Summer 2012 Review: Anger Management

4 Jul

Sometimes the question is why, and then sometimes after thinking for a moment, the real question turned out to be why not.

With Work It, the question really was why – it was so obviously a bad idea, that it was amazing that the show made it through all the barriers to actually area.

With Anger Management, the question really was why not – it was simply so obvious.

Charlie Sheen-mania has faded quite a bit since Winning and Tiger Blood were guaranteed daily punch lines on late night television, but he’s still a controversial and yet well-liked by many actor who was fired after he headlined one of the most popular comedies of the last decade. In the position he’s in, with limited opportunities, he’s available for a relatively cheap cable sitcom, guaranteed to draw the amount of eyeballs it needs to be a success, which are much lower than the amount that would be needed for a network, merely out of people being curious enough to watch.  And if it fails, well, it wasn’t all that expensive of a gamble.

For all this programming logic, it’s, also unsurprisingly, a terrible program which really couldn’t be less interesting or edgy.  For all the brouhaha of Charlie and his women and his coke and his vague anti-semitism, there isn’t anything remotely edgy or controversial about his work, which couldn’t be more conventional down to the multiple camera set up and the laugh track.  Even the bad commercials for the show, which show Sheen doing crazy things, getting in the way of trains and the like, are 20 times more edgy than the actually show which is about as damn run of the mill a generic sitcom as one could put together.  Charlie Sheen plays an anger management therapist who himself as a dormant anger management problem, which seems to be rearing its ugly head again, requiring counseling (and may have been a former baseball player of some sort, though I was kind of iffy on that part).

What’s even worse, or at least stranger, is that the show seems to have no focus and wants to be five sitcoms at once.  Most simple sitcoms have a couple of dynamics, and core cast groups – friends and co-workers, or family and friends, but Anger Management doesn’t seem to know who the show is about.  We’ve got Charlie’s ex-wife and his daughter as one group.  We’ve got his current best friend, lover, and therapist Kate.  We’ve got his next door neighbor and friend.  We’ve got a random bartender played by Brett Butler (Grace Under Fire) who gives advice to Charlie…I don’t even remember what his name was in the show (can I assume it’s Charlie?  Probably).  We’ve got his therapy group consisting of an old anti-gay veteran, a gay dude, a creepy post-teen and an attractive young woman who just joins the group.  Rather than have any semblance of structure, the show bounces around to all of these groups without having any coherent plot other than Sheen realizing he needs to get therapy again.  That’s already more plot than solid jokes though.  My dad, who has a more retrograde sense of humor than myself, laughed maybe twice, so you can count that as something.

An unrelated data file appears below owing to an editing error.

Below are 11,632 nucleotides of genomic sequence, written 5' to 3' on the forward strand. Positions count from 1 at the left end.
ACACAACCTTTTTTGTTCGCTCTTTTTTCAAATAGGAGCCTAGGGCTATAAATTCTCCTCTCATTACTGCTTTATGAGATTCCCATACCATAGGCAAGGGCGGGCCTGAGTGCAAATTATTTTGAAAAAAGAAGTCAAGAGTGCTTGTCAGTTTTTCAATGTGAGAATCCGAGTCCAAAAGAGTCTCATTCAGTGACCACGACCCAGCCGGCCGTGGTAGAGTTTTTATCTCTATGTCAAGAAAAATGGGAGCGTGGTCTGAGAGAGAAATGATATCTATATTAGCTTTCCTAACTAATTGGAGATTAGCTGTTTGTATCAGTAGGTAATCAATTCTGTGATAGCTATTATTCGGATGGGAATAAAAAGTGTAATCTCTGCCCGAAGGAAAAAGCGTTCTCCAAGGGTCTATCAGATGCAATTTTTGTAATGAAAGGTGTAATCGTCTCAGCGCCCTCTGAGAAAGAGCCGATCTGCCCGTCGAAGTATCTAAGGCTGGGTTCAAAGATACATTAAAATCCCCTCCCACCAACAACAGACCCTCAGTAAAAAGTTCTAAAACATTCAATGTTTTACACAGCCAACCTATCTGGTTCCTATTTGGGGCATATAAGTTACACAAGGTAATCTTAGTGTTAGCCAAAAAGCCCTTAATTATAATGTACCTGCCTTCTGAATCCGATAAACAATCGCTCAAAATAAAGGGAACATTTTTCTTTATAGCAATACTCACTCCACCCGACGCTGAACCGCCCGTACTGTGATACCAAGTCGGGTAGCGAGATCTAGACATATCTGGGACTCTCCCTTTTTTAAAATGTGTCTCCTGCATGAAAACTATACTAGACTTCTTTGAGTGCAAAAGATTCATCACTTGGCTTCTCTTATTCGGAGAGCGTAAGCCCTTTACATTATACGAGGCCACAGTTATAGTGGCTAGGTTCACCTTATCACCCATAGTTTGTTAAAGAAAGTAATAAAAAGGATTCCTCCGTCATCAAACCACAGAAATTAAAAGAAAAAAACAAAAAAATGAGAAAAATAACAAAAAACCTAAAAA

It’s not as flat out irritating as Whitney or 2 Broke Girls, but it’s not far removed.  It’s generally insulting to the viewer, but a slight step up than innaity of those shows, possibly because I expect more from shows that try for a younger audience, where this doesn’t even really try.

It’s hard going into a show knowing it’s going to be terrible, because it’s hard to unfairly bias yourself it against it.  It’s just unfortunate when it keeps being true and it just builds to your bias for future shows.

It’s sad that FX, which has generally made edgy, forward thinking comedy, and even its misses have at least had a shot, is jumping onto something that couldn’t be farther away from every other FX comedy.  Of course, if them putting on this comedy helps them spend money and grow other better comedies with the profit, then I’ll bow to their wisdom, but it’s just as sad that this is what people are more interested in watching.

Will I watch it again?  No, it felt like the show was 40 minutes when it was only 21.  Maybe I’ll catch the last 30 seconds before a future Wilfred or Louie.

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